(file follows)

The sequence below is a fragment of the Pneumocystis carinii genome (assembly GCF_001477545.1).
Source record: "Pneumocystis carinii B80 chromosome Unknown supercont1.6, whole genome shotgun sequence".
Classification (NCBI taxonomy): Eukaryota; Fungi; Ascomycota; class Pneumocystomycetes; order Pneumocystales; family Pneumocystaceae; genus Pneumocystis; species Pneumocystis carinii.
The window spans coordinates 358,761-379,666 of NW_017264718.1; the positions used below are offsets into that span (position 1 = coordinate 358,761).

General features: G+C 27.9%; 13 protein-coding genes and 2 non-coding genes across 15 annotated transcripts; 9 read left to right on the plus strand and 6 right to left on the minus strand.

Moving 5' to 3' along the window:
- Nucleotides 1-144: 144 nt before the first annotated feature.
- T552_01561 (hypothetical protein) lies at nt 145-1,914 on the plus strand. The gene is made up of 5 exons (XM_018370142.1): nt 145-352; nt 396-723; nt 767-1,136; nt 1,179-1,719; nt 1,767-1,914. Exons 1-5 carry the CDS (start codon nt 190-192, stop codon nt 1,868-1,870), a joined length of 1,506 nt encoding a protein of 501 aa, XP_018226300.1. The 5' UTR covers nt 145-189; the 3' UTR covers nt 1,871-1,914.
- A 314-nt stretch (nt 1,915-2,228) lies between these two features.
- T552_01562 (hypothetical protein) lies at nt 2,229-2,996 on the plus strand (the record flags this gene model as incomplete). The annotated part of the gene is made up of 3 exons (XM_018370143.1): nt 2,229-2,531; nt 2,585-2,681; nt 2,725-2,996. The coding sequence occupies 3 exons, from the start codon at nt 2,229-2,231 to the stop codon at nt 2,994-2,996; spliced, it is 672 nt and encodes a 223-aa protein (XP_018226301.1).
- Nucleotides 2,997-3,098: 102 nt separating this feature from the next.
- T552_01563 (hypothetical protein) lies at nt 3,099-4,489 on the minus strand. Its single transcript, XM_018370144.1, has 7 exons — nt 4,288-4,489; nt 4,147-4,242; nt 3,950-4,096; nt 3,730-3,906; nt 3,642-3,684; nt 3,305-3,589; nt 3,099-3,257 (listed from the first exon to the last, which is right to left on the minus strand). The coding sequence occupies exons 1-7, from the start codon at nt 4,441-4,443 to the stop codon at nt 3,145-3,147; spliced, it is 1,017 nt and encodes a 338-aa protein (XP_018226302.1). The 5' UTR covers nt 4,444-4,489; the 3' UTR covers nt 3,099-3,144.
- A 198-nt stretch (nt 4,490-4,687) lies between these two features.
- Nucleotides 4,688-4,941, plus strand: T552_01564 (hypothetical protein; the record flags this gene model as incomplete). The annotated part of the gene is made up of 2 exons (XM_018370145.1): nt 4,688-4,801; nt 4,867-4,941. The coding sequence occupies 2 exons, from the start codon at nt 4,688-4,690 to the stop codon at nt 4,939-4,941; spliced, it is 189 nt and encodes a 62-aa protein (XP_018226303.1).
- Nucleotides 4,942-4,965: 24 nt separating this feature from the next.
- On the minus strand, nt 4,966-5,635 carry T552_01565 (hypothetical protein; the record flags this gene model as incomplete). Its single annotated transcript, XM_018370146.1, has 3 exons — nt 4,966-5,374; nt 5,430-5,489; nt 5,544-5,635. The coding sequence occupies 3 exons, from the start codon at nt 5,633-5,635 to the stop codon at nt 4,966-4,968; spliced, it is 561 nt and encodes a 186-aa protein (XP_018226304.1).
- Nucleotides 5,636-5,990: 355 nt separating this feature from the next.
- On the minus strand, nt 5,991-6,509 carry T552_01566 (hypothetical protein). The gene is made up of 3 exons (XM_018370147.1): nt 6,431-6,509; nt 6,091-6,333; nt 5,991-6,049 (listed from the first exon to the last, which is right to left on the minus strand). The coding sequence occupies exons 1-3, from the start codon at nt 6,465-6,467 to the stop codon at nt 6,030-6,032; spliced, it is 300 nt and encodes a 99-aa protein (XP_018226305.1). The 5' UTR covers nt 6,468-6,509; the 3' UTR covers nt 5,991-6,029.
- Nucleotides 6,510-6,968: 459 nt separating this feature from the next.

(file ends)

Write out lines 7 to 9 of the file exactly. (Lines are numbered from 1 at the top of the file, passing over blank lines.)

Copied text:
- Nucleotides 1-144: 144 nt before the first annotated feature.
- T552_01561 (hypothetical protein) lies at nt 145-1,914 on the plus strand. The gene is made up of 5 exons (XM_018370142.1): nt 145-352; nt 396-723; nt 767-1,136; nt 1,179-1,719; nt 1,767-1,914. Exons 1-5 carry the CDS (start codon nt 190-192, stop codon nt 1,868-1,870), a joined length of 1,506 nt encoding a protein of 501 aa, XP_018226300.1. The 5' UTR covers nt 145-189; the 3' UTR covers nt 1,871-1,914.
- A 314-nt stretch (nt 1,915-2,228) lies between these two features.